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Open Admissions (01/29/1984 - 02/12/1984)


 

New York Daily News: "'Open Admissions' gets passing mark"

Shirley Lauro's "Open Admissions," last night's drama at the Music Box, is said to be an expanded version of a playlet by the same author that was seen Off Off Broadway a couple of seasons ago. And it's clear to discern that source in the play's brief, punchy, heated second act. While the long and dispersed first one has its high spots, moments of which may have had their place in the original, the author is mostly marking time in this act, seemingly as uncertain of her course as is her scatterbrained heroine.

Though the play's title and ostensible theme have to do with the injustices imposed on students and teachers alike in the open-admissions policy adopted by many colleges over the past couple of decades, it is essentially the story of how a sensitive teacher comes to devote her attention to a bright, but ignorant student. In this respect, the situation is akin to that in "The Corn is Green," and, in a more extreme though still related sense, the one in "The Miracle Worker." The difference is that the teacher doesn't give herself over to the boy's cause until the very end.

As the curtain rises, we look in on the rather mean white household of teacher Ginny Carlsen (Marilyn Rockafellow) her dissolute gambler of a husband Peter (Kevin Tighe) and their child daughter (Maura Erin Sullivan) and, alongside it, the even meaner black household consisting of the student, Calvin Jefferson (Calvin Levels), his sister, Salina (Nan-Lynn Nelson) and the latter's child daughter, Georgia (Pam Potillo). With those households and their problems revealed, the curtain rises higher on the increasingly ugly set to change the set into two levels of the "ghetto" college in which Ginny dashes from class to class, with little time to devote to individual students, while Calvin chases after her for help. Though he is an all-B student, his skills are actually on a par with those of a fifth-grade elementary school student. The open-admissions system has advanced him to college, and may very well send him out with a degree, but with no learning.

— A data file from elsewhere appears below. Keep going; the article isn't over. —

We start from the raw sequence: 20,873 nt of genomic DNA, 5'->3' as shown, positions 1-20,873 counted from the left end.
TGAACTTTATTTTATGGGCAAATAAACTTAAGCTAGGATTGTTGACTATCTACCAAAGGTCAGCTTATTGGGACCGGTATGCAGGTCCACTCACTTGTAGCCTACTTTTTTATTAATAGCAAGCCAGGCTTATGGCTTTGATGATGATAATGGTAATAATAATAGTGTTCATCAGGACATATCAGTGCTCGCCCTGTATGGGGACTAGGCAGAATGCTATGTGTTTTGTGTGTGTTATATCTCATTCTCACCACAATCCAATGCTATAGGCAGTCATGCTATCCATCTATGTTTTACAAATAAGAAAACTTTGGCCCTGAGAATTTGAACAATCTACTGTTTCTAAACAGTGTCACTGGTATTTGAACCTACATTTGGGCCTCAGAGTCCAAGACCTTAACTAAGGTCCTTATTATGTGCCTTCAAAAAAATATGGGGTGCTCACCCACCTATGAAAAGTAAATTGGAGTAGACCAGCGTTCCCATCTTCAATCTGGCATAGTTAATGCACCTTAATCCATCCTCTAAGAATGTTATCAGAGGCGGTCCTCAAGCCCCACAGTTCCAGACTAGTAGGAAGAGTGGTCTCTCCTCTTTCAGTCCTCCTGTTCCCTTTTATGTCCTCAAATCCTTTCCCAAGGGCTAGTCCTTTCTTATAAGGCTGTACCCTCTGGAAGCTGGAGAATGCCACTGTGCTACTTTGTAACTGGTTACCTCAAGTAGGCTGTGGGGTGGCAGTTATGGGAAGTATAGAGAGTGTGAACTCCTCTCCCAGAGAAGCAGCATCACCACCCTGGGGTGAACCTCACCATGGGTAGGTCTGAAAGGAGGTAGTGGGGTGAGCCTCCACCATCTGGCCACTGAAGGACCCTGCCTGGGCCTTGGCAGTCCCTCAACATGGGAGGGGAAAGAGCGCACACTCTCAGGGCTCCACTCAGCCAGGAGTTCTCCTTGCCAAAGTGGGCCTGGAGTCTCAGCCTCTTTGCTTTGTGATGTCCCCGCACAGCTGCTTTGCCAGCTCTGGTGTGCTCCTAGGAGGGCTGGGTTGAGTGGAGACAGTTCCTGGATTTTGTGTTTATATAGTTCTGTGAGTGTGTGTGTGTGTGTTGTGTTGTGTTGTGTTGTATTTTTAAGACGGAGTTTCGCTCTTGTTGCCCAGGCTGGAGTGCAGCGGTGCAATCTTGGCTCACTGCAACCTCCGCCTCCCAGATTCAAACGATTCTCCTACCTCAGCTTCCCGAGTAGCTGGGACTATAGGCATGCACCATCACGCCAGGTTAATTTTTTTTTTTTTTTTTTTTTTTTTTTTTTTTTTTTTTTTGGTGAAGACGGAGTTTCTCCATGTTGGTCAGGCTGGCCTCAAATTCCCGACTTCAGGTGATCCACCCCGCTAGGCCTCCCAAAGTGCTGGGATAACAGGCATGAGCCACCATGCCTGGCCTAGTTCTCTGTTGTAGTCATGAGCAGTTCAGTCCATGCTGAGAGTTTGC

The only relief in this frantic, scattered and rather dismal act is to be found in a reading class where students are called upon to analyze, identify with, and deliver speeches by various Shakespearean characters. Though Vincent D'Onofrio is amusing as a street-tough Italian boy doing Petruchio, neither he nor the Chinese Girl nor the Hispanic youth taking part in this sequence quite deserved the roars, snickers, giggles and assorted laugh-track effects produced by the claque at the back of the house. Fortunately, these merrymakers were silent during the dramatic household scenes and during that taut second act.

Though the problems arising from the open-admissions policy are clearly stated, Calvin's personal problem (with all that almost-comic scurrying about ) seemed somewhat unconvincing, and there were moments in Levels' performance, fine as it was in most respects, when I felt the actor wasn't fully sold on the part, either, though part of this may have been due to Elinor Renfield's otherwise keen direction. Entirely unconvincing was the marital situation involving Ginny, Peter and their daughter.

One good, tough scene between Calvin and his sister went too far with his dangerously violent outburst, though the staging here, too, could have been improved. And the playwright's use of "black" talk, an important issue in the work as a whole, didn't ring completely true.

Rockafellow, as the teacher filled with school jargon on the order of "defective communicator's image" and "substandard urban speech," gives an effective account of the distraught, emotionally strung out Ginny, though I found it curious that while she could pronounce Christian Dior properly, she couldn't do the same for Roosevelt.

Sloane Shelton contributes a nice bit as a smug prof more interested in renting summer space in her and her husband's Sag Harbor house than in advancing the cause of learning. And Tighe is believable as Ginny's mate who would much rather lay his, or her, money on the outcome of a Lakers' game than look for honest work.

Having survived the distractions of that lengthy first act, we get the needed jolt in the remarkably short second one. But that was all we needed - not enough for an evening's entertainment, to be sure, but seen to best advantage on its own.


New York Daily News
01/30/1984